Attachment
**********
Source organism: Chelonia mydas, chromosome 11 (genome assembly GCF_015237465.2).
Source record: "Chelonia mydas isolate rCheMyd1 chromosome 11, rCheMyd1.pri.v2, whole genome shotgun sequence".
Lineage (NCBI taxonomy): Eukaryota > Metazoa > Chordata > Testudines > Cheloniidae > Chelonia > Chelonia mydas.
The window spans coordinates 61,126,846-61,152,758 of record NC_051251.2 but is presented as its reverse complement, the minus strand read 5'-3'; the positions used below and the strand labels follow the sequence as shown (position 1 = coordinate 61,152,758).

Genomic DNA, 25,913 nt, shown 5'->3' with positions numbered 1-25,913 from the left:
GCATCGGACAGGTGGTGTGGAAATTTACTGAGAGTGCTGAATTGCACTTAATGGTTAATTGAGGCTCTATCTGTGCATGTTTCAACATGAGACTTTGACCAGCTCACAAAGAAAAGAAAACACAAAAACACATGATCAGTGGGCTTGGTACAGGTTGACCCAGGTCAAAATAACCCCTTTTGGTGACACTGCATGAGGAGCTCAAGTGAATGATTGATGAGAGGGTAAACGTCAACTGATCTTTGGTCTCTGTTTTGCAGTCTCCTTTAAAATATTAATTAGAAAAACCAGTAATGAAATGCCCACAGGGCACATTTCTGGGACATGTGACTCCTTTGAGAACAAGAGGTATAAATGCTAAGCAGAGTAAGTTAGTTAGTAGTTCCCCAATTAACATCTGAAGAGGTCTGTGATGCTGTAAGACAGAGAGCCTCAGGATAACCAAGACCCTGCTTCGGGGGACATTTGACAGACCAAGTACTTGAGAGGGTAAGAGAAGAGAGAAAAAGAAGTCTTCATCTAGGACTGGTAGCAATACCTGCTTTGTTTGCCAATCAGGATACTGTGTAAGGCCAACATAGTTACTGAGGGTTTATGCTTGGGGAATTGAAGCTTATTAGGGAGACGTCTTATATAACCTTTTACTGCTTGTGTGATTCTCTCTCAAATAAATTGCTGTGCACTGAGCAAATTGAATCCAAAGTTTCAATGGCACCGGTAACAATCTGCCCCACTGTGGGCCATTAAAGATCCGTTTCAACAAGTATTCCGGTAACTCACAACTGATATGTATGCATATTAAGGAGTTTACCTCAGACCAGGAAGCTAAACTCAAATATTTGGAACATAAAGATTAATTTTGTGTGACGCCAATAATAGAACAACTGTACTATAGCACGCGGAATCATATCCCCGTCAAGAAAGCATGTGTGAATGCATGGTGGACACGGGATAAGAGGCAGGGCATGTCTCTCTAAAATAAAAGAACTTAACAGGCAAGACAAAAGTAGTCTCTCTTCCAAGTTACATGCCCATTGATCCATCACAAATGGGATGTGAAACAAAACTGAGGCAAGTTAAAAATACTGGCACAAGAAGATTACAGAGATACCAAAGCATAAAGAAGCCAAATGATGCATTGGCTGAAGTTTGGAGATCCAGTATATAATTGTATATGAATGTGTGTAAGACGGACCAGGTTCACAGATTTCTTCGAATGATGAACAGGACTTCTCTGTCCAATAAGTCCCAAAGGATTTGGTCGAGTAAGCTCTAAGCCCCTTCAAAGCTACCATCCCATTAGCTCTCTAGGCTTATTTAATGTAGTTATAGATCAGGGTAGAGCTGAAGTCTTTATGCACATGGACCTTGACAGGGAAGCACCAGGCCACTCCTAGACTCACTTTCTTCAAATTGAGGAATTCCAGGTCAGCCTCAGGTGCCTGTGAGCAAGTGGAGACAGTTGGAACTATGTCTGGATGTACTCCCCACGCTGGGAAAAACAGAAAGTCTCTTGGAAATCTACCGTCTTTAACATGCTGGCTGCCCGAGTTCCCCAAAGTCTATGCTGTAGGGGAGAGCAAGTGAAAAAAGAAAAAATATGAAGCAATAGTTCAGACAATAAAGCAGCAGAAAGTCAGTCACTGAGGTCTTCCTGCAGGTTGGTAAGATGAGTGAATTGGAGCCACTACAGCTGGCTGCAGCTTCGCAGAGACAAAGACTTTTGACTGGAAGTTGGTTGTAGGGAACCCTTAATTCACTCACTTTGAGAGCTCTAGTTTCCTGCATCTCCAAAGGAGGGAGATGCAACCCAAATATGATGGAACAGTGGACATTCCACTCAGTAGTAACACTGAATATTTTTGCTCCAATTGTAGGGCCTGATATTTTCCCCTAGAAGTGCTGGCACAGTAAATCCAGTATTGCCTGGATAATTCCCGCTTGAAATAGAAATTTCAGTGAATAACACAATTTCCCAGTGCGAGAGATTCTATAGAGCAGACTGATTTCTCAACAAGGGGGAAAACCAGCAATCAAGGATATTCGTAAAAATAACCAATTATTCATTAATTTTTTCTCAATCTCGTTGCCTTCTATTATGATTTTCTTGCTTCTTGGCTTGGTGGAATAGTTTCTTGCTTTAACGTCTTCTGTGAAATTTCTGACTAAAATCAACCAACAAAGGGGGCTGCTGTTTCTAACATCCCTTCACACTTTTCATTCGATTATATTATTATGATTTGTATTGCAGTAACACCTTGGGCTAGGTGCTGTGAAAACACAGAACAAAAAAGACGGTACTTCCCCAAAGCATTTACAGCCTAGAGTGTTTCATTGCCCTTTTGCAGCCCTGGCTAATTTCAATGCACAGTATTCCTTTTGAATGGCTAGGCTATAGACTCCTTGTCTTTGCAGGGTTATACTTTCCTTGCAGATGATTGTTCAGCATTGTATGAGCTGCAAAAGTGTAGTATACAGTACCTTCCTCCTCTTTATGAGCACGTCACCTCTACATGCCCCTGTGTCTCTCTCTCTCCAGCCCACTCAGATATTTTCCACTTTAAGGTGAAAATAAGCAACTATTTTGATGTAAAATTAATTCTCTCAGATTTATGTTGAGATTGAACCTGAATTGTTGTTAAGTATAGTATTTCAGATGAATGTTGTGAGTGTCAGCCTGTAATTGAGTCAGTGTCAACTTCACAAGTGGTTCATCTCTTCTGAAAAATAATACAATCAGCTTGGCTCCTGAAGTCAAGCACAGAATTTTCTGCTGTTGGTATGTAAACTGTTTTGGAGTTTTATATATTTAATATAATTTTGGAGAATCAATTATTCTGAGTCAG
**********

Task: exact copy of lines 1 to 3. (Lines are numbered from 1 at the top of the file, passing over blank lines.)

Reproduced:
Source organism: Chelonia mydas, chromosome 11 (genome assembly GCF_015237465.2).
Source record: "Chelonia mydas isolate rCheMyd1 chromosome 11, rCheMyd1.pri.v2, whole genome shotgun sequence".
Lineage (NCBI taxonomy): Eukaryota > Metazoa > Chordata > Testudines > Cheloniidae > Chelonia > Chelonia mydas.